Health officials in Britain are trying to contain the spread of the variant first identified in South Africa amid concerns that it is more contagious or resistant to existing vaccines. More than 100 cases of the South African variant have been found in the U.K.

Sarah Gilbert, lead researcher for the Oxford team, told the BBC on Sunday that “we have a version with the South African spike sequence in the works.”

“It looks very likely that we can have a new version ready to use in the autumn,” she added.

Her comments came as Oxford University said that early data from a small study suggested that the AstraZeneca vaccine offers only “minimal protection” against mild disease caused by the South Africa variant. The study, which has not yet been peer reviewed, involved 2,000 people, most of whom were young and healthy.


HELSINKI — Norway says it will apply, effective Sunday, stricter coronavirus restrictions in the southwestern coastal municipality of Bergen and twelve surrounding areas to due to a spread of new COVID-19 variants first detected in Britain and South Africa.

Norwegian health officials said the restrictions mean, among other things, that all events outside home are prohibited with a few exceptions including funerals.

Schools are required to switch to remote teaching and universities will close for students. Officials said residents of the 13 areas should work remotely from home as much as possible and most shops will be closed.

The restrictions will apply from 6 pm Sunday for one week.

Some 315 cases of the British and South African variants of COVID-19 have so far been detected in Norway. On Saturday, eight additional cases of the new COVID-19 variants were recorded in the Bergen region


LONDON — A British official says the country is not considering issuing so-called “immunity passports” for those who have been given the coronavirus vaccine but they could ask their doctor for written proof of their vaccine status if they need to travel.

Vaccines Minister Nadhim Zahawi said Sunday that vaccine passports would be discriminatory and officials did not want getting vaccinated to be “made in some way mandatory through a passport.”

Countries including Greece have said they will waive quarantine requirements for those who have had their jabs.

Zahawi said some 1,000 vaccines were given in an hour on Saturday, as the U.K. races to meet its target of giving all over-70s and frontline health care workers their first dose by Feb.15.


TEHRAN, Iran — Iran has unveiled its second homemade coronavirus vaccine and says it has begun human trials, state TV reported Sunday.

The Razi Cov Pars vaccine manufactured by the Razi Vaccine and Serum Research Institute is both injectable and inhalable. Ali Eshaqi, the institute’s manager, said the vaccine will be tested on 13 people within eight days and then if there are no serious reactions, it will be tested on groups of 20 to 120 persons.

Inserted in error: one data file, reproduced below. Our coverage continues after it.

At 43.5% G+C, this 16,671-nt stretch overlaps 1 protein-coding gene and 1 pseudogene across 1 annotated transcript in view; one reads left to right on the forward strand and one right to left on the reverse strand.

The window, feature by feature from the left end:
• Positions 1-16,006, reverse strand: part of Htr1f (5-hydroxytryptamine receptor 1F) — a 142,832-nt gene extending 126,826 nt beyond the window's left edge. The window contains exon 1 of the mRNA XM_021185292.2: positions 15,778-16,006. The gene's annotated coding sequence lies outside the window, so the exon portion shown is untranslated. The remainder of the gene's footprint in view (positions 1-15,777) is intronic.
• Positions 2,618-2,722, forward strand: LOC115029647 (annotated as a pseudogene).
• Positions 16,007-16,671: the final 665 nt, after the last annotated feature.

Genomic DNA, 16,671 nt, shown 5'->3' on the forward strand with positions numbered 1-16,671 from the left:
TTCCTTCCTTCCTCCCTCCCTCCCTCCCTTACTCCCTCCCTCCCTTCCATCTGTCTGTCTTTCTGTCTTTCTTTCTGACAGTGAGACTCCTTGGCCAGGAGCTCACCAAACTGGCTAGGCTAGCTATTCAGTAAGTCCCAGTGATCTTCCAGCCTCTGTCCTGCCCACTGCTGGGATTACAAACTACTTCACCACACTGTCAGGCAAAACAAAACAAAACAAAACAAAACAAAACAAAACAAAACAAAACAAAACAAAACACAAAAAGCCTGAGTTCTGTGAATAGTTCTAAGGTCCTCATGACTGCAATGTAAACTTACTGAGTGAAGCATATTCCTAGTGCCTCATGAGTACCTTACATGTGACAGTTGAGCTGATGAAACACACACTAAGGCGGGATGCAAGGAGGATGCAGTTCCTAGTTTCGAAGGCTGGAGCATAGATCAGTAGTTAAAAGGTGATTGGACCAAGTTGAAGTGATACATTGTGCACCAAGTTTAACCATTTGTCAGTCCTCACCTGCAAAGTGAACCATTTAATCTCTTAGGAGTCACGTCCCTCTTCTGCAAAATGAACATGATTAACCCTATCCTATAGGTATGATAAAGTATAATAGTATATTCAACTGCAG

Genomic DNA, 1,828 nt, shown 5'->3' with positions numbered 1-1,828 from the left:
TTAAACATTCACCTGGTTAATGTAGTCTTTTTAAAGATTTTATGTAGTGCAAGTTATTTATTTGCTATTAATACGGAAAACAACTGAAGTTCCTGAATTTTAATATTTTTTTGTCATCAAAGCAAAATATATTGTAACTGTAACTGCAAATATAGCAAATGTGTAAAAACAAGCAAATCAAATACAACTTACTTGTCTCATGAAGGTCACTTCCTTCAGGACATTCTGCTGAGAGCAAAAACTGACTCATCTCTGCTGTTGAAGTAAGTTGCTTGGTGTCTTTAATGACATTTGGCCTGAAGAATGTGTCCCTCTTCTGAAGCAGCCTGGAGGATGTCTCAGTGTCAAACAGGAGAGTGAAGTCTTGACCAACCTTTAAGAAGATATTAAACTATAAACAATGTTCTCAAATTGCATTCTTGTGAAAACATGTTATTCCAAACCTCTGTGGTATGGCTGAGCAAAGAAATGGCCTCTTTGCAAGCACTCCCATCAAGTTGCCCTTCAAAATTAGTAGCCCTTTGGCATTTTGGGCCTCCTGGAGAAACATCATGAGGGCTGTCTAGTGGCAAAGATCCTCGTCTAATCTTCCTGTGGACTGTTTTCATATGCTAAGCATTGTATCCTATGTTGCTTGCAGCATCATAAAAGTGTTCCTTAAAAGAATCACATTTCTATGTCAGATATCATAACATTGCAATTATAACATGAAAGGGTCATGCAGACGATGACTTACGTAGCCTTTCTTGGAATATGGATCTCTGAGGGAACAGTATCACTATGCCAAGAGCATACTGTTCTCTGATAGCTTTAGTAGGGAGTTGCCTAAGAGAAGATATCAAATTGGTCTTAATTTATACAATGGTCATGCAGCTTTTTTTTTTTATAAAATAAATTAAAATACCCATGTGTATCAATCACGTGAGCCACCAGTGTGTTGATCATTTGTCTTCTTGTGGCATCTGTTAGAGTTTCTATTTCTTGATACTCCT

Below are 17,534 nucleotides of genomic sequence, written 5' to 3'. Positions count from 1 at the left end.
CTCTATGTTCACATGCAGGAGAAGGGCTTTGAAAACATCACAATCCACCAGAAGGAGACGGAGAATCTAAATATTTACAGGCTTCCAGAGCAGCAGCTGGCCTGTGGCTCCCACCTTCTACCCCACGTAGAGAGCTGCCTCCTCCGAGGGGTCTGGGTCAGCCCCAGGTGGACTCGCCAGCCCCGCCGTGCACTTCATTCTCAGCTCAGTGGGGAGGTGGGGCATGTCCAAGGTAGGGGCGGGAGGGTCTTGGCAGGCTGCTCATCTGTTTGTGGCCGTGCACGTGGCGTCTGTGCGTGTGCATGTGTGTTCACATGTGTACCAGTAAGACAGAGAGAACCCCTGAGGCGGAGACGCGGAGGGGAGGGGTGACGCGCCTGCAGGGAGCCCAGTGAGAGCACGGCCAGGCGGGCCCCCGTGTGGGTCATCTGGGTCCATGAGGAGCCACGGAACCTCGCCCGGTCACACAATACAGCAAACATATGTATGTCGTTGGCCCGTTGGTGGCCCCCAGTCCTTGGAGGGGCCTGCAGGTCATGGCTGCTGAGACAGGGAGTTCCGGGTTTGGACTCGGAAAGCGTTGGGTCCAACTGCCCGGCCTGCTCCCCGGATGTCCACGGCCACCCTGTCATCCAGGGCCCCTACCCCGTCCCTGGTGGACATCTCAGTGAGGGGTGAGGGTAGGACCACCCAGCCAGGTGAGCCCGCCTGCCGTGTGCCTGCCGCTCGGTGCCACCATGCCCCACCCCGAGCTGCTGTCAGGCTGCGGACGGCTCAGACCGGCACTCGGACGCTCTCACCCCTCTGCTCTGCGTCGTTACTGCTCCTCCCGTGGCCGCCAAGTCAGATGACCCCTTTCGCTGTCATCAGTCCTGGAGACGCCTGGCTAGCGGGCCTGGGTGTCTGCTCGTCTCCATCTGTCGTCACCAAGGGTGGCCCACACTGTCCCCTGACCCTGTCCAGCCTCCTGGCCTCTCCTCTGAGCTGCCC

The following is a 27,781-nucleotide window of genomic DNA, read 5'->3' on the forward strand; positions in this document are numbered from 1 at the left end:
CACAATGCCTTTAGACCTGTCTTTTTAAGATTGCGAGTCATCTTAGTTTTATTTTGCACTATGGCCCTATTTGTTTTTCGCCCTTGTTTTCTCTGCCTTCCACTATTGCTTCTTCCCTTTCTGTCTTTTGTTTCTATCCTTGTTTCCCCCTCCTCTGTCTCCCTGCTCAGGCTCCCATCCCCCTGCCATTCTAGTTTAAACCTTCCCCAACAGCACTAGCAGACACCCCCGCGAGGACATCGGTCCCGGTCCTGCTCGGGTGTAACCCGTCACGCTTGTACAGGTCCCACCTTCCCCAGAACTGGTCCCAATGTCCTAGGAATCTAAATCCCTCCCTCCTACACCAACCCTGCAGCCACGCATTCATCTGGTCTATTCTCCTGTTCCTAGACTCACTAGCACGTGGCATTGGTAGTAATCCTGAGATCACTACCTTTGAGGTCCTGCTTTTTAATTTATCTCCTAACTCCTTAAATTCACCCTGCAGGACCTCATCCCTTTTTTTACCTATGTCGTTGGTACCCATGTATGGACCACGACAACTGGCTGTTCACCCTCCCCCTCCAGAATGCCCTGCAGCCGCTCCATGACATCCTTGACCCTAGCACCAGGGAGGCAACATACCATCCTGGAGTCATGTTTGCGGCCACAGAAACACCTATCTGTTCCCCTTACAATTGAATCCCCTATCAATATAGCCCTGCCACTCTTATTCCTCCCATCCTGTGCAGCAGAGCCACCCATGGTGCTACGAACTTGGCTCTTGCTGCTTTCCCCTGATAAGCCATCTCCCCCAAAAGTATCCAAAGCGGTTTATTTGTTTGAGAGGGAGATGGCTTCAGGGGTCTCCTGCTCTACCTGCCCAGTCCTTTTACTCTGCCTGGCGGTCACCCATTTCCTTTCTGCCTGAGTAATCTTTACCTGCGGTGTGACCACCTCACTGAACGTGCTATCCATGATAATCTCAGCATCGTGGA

Eshaqi said the vaccine has already been tested on animals including mice, rabbits, hamsters and monkeys. The country is also working on a joint vaccine with Cuba.

Iran plans to import 17 million doses of vaccine from the international COVAX program and millions more from other countries.

Iran, with a population of more than 83 million, has struggled with the worst outbreak in the Middle East. Its confirmed virus death toll is 58,469.


JAKARTA, Indonesia — Indonesia’s Food and Drug Authority has announced an emergency use authorization to give the COVID-19 vaccine produced by China’s Sinovac Biotech Ltd. to people over 60.

“The death rate due to COVID-19 shows the statistical data that the elderly people make up a high portion,” the chief of Indonesia Food and Drug Monitoring Agency, Penny Lukito, told a news conference Sunday.

She added that the agency green-lighted the vaccination based on the clinical trials in China and Brazil.

Indonesian Health Minister Budi Gunadi Sadikin said vaccinations for the elderly will begin Monday.

Indonesia began a mass vaccination program for health care workers and public service officers in January. More than 700,000 people have received their first vaccination shot.


KABUL, Afghanistan — Some 500,000 doses of the Oxford-AstraZeneca COVID-19 vaccine arrived Sunday in Afghanistan from the government in India.

The news was announced by Wahid Majroh, acting public health minister.

Ghulam Dastagir Nazari, an official from the public health ministry, said the Oxford-AstraZeneca vaccine is from the Serum Institute of India and is the first to arrive in the country.

Afghanistan will store the vaccine until it gets approval from the World Health Organization and then it will give it first to front-line health workers and the elderly, said Majroh.

Afghanistan has recorded 55,300 positive cases and 2,410 deaths. Experts say a lack of testing and missed cases have lead to undercounting the toll of the virus around the world.


JERUSALEM — Israel has started to ease restrictions nearly six weeks after entering its third nationwide lockdown to prevent the spread of the coronavirus.

Some businesses began reopening on Sunday and people are now allowed to move more than a kilometer (half a mile) from their homes. But schools remain shuttered and international flights are severely restricted.

Israel instituted its third national lockdown in late December as new infections spiraled out of control. Israel has recorded over 686,000 cases of COVID-19 since the start of the pandemic last year and 5,074 deaths, according to Health Ministry figures.

At the same time, the country has launched a major vaccination campaign. More than 3.4 million Israelis have received the first shot of the Pfizer vaccine, and at least 2 million have received a second dose.


CAIRO — Egypt’s President Abdel Fattah el-Sissi says his country needs 70 millions shots of coronavirus vaccine to inoculate between 30-35 million people in the first stage of a campaign his government launched last month.

El-Sissi said in televised comments late Saturday that the first stage of the country’s vaccination campaign targets health care workers, elderly people and those suffering from chronic diseases.

The Egyptian leader, however, said the response among health care workers has been between 45% and 50%. “There are people who say we do not want” to be vaccinated, he said.

The Arab world’s most populous country with more than 100 million people, Egypt received a 50,000-dose shipment of the Chinese-made Sinopharm vaccine in December and another 50,000-dose shipment of AstraZeneca vaccines last month.

The government has said it reserved 100 million doses of the approved vaccines, according to the state-run Al-Ahram newspaper.


COLOMBO, Sri Lanka — Sri Lankan health authorities say they will begin inoculating the general public against the COVID-19 from next month.

At present, the ministry is conducting a vaccination drive to inoculate more than 260,000 frontline health workers and selected military and police officers.

The vaccination began last week after neighboring India donated 500,000 doses of the Oxford-AstraZenica vaccine, which is the only vaccine approved by the regulatory body in Sri Lanka.